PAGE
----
Governments are getting antsier about competing money

Officials in both China and the U.S. are ramping up attacks on crypto. The reason why is obvious.

Peter A. McKay
3 min readSep 26, 2021


The Chinese Communist Party under Chairman Xi Jinping really isn’t fond of digital currencies lately — except its own, of course. File photo via Wikimedia Commons.

Re-sharing below the latest edition of #Web3Weekly, my regular newsletter about decentralization. This installment covers Sept. 19–25, 2021. If you’d like to get #Web3Weekly in your inbox every Sunday, please subscribe here.

Seems the world’s two biggest economic powers are getting more concerned about crypto as competition to their own money printing.

Take China, which is in the process of launching its own national digitial currency. No coincidence, the country’s ruling party just banned all other crypto trading.

The good news is China has previously issued similar bans on paper, with spotty followup and enforcement each time. But this new one may get more traction given the regime’s own advancing currency plans.

In the U.S., Wall Street banks have clearly made an uneasy peace with crypto as a potential source of new profits. Many have launched new crypto products for customers, launched proprietary trading, or spoken out against restrictive new rules.

Meanwhile, the federal government has been a different story. Federal regulators’ remarks about crypto have gotten testier of late, even as the Federal Reserve is pondering whether to launch its own digital currency.

Who says the U.S. and China can’t agree on anything these days?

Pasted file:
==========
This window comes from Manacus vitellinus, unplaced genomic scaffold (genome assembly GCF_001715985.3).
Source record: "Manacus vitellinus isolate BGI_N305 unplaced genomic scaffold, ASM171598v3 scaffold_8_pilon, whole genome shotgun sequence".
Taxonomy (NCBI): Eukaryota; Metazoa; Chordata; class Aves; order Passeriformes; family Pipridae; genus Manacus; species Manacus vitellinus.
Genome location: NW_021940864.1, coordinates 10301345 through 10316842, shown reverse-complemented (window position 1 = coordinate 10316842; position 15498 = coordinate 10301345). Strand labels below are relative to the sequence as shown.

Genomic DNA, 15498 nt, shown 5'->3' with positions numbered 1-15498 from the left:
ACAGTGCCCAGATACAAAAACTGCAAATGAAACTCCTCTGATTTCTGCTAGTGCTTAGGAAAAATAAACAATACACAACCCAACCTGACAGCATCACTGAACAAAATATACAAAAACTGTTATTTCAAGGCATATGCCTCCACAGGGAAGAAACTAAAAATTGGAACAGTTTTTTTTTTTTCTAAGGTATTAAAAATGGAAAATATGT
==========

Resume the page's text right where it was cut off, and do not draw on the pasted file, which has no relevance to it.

The week’s other headlines:

  • Worries about the Chinese economy hammered markets, including conventional assets and token prices alike. In addition to the country’s new crypto ban, problems emerged at Shenzen-based real estate giant Evergrande Group that raised concerns about Chinese growth overall. And the Wall Street Journal reported that the Chinese Communist Party under Chairman Xi Xinping is increasingly trying to reign in the power of the private sector in general as a counterweight to core socialist principles. Amid those headwinds, bitcoin suffered a 7-day decline of 9%, and global crypto market cap was off 11% to just below $2 trillion as of midday Sunday, according to CoinMarketCap data.
  • Investors seem mostly unfazed for now, though. A very, very informal poll I did on Twitter suggests only about a quarter of them are spooked enough to go back to index funds.
  • El Salvador seized the dip as an opportunity to buy 150 bitcoins for its national treasury.
  • Theater chain AMC said it will begin accepting bitcoin, ether, Litecoin, and Bitcoin Cash as payment for movie tickets and concessions by the end of the year.
  • Twitter rolled out bitcoin tipping for content creators.
  • Dapper Labs raised a new funding round valuing the startup at $7.6 billion, according to CoinDesk. The company develops non-fungible tokens for the National Basketball Association and other clients.
  • Fortune magazine and the artist pplpleasr donated over $650,000 from their recent auction of magazine covers rendered as NFTs to four journalism nonprofits.
  • The Texas Blockchain Summit is coming up on Oct. 8 in Austin.
  • A North Carolina ad agency took a decidedly “meta” approach to encouraging COVID vaccination. The fictional Wilmore Funeral Home wants you not to get your shots, apparently.

That’s it for now. Thanks for spending some time with the newsletter today! A full revision history of it, including earlier drafts, is available here. If you’d like to get updates like this in your inbox every Sunday, please join our email list here.

As ever, a quick disclaimer: This newsletter is intended for journalistic purposes only, not as investment advice. For the latter, please DYOR and consult appropriate financial pros to make the most suitable choices for your needs.



Peter A. McKay

I publish the newsletter #Web3Weekly. Former Head of Content & Writer Development at Capsule Social. Other priors: WSJ, Washington Post, and Vice News.